I had never read Stephen Covey’s The Seven Habits of Highly Effective People. The book came out in 1989, shot onto bestseller lists and has since sold around 40 million copies. Sometime in the ‘90s, Covey visited USA Today, where I worked, for a roundtable talk. I figured I got the thesis of the book from him and didn’t need to pick it up.
Well, I finally read it. And I found out that when you get into the details, his book contains a powerful contribution to category design thinking.
I guess that shouldn’t have surprised me. Category design isn’t just about business – it’s about human nature. In our book Play Bigger, we often refer back to brain science and cognitive psychology as keys to category design. We came to understand, for instance, that people tend to first think in terms of categories as solutions to problems, and then specific products. If it’s too hot in your home, you first think, “I need an air conditioner” – a category that solves the problem. Only then do you think about which air conditioner you should get. And that’s a reason why companies should think about category first – because it’s how their customers think.
Covey’s book is all about human nature, and how we can be better humans and have a positive impact. In one chapter, he shows us a graphic that looks like this:
Here’s how Covey explains it:
We frequently use the diagram, which illustrates that what you see determines what you do, and what you do determines what you get. We’ve discovered that when people, teams, and organizations solely work on the do – the behaviors – they never get the results they seek. To get great results, you must first work on the see – the paradigms. New behaviors don’t stick unless you see differently.
Most companies spend most of their time on Do. When they were startups, the founders most likely started with See – they could See some kind of new opportunity, and they developed a company that could attack it. But once a company gets going, it often stops the See phase and gets busy on Do. Building a product, teeing up marketing campaigns, arranging financing, hiring people, setting up an office – that’s all Do. So they Do and Do and Do and hope they Get customers and revenue and financial rewards.
But some years into a company’s life, the context around the company changes. There might be new technologies or societal shifts or an economic disruption. Yet the company keeps its head down Doing more and more…but probably finds it’s not Getting more. Everybody’s busy Doing. They don’t have time to spend on Seeing. They miss the way the changing context opens up an opportunity the founders couldn’t have seen when the company started.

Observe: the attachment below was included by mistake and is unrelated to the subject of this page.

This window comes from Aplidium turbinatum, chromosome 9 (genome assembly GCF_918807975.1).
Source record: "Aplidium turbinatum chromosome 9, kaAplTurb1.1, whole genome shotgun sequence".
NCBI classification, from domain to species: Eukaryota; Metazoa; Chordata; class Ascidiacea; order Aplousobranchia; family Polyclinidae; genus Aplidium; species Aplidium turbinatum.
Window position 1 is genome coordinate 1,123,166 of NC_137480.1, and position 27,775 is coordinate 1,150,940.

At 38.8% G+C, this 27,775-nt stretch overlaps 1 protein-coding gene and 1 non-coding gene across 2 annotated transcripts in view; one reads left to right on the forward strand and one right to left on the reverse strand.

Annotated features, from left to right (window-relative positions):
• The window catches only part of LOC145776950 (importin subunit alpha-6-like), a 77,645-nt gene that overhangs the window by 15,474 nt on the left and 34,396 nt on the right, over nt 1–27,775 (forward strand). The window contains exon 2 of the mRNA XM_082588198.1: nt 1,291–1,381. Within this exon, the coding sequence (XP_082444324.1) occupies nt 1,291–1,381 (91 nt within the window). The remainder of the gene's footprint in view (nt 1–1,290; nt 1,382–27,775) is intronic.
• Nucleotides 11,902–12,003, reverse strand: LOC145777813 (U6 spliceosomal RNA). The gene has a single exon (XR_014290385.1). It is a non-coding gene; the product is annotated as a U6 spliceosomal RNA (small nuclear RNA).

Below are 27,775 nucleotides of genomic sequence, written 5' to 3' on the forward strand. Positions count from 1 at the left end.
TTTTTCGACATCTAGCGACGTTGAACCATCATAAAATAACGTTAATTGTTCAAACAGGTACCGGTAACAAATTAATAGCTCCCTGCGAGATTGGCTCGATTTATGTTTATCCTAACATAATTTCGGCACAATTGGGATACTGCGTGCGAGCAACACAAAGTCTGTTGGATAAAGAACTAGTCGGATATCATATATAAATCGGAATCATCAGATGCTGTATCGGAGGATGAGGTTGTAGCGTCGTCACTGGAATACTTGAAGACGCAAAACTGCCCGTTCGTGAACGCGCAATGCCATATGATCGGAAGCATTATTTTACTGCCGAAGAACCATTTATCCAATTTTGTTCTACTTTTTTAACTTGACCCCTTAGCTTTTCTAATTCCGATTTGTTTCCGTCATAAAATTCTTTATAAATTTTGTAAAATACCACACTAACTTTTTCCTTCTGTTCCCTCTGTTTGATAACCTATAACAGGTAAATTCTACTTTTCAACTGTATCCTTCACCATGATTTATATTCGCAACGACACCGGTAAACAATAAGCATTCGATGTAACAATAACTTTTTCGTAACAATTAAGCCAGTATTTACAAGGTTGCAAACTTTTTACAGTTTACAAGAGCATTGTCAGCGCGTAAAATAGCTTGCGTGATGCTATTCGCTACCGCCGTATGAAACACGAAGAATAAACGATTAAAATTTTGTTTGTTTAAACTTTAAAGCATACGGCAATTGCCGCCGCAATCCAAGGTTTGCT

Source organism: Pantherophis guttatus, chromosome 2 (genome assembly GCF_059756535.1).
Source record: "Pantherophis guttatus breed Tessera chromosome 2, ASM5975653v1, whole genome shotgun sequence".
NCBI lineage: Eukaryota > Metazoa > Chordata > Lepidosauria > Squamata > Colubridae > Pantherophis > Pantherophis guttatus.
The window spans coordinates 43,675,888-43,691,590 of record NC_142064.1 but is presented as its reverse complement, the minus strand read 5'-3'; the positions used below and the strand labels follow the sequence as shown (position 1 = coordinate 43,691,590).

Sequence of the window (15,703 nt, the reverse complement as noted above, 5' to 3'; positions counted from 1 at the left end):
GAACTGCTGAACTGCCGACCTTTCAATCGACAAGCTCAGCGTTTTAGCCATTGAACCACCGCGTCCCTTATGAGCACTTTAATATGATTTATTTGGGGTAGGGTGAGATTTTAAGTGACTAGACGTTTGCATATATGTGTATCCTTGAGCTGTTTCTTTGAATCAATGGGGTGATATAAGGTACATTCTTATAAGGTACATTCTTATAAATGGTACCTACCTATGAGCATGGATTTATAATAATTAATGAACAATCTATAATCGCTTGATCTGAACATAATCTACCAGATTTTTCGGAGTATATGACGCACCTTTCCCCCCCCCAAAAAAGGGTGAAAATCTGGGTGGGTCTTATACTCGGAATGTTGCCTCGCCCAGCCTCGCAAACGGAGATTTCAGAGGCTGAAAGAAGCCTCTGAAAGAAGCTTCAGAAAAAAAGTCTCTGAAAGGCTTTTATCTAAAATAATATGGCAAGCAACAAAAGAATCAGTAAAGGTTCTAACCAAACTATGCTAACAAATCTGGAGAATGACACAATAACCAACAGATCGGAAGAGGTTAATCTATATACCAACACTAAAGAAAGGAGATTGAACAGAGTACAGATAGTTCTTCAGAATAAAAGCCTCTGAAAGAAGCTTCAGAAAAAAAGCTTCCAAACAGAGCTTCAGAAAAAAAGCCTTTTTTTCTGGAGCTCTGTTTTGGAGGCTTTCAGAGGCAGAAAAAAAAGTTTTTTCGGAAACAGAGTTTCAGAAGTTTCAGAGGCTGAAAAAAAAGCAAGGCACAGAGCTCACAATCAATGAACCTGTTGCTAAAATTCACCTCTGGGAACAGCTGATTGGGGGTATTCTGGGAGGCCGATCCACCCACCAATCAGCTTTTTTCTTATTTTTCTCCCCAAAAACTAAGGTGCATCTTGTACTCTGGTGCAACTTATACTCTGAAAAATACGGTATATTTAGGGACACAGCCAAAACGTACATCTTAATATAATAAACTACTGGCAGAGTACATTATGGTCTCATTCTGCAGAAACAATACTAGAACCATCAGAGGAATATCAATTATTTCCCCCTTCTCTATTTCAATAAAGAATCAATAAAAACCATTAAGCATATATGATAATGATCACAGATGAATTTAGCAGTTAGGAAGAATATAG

Again, as Covey said, “What you see determines what you do, and what you do determines what you get.”
Take away Seeing and focus on Doing…and it impacts what you Get.
In many cases, this marks the moment when a company pings us. Maybe the business is three or four years old – or, in some instances, 20 or 60 years old. It’s done pretty well going after what it first was Seeing. But all of its Doing isn’t generating the same kind of Getting anymore. It can’t stop Doing, of course, or the company would collapse. But the leadership team understands it needs to pause long enough to See again.
That’s exactly what the category design process does. It is all about Seeing. It forces the leadership team to look anew at the context around the company and its customers. What’s changing and why? What new problems do the changes create…or do the changes create a new way to solve an old problem? If you can See an unsolved or newly-solvable problem, you can glimpse a market category waiting to be created.
Once you See it, you can then identify it, give it shape, give it a name and define the rules for solving that problem. And after you do all of that, you have a way to communicate what you’ve seen to your employees, investors, partners, customers and the public – so they can See it, too.
The company's Seeing becomes fresh and effective. So when the company moves to Doing, it will do the right things to take advantage of what it is Seeing. In turn, that Doing will impact what the company is Getting. It stands to Get more customers, more revenue, more financial rewards.
If the category design ethos becomes burned into the brains of the leadership team, it will know that it needs to keep Seeing, and will know how to See effectively, constantly renewing what the company is Doing and powering what it is Getting.
Covey died in 2012. I wasn’t writing about category design until we started working on Play Bigger in 2014. It’s too bad. I’d love to sit down and have a long conversation with him about how his “Seven Habits” can be applied to category design. I bet this concept of See-Do-Get would be only a start.